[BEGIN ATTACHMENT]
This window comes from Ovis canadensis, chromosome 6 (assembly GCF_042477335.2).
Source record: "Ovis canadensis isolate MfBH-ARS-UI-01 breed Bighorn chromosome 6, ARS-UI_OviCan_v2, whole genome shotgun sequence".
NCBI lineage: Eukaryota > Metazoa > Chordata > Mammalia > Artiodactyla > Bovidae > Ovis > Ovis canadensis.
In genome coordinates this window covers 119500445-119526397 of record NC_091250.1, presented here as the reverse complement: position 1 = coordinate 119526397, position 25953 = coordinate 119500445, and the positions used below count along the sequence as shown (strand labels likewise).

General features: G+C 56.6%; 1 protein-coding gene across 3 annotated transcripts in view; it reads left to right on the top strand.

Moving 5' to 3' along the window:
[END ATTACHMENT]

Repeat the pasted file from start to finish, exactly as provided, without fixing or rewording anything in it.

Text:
This window comes from Ovis canadensis, chromosome 6 (assembly GCF_042477335.2).
Source record: "Ovis canadensis isolate MfBH-ARS-UI-01 breed Bighorn chromosome 6, ARS-UI_OviCan_v2, whole genome shotgun sequence".
NCBI lineage: Eukaryota > Metazoa > Chordata > Mammalia > Artiodactyla > Bovidae > Ovis > Ovis canadensis.
In genome coordinates this window covers 119500445-119526397 of record NC_091250.1, presented here as the reverse complement: position 1 = coordinate 119526397, position 25953 = coordinate 119500445, and the positions used below count along the sequence as shown (strand labels likewise).

General features: G+C 56.6%; 1 protein-coding gene across 3 annotated transcripts in view; it reads left to right on the top strand.

Moving 5' to 3' along the window: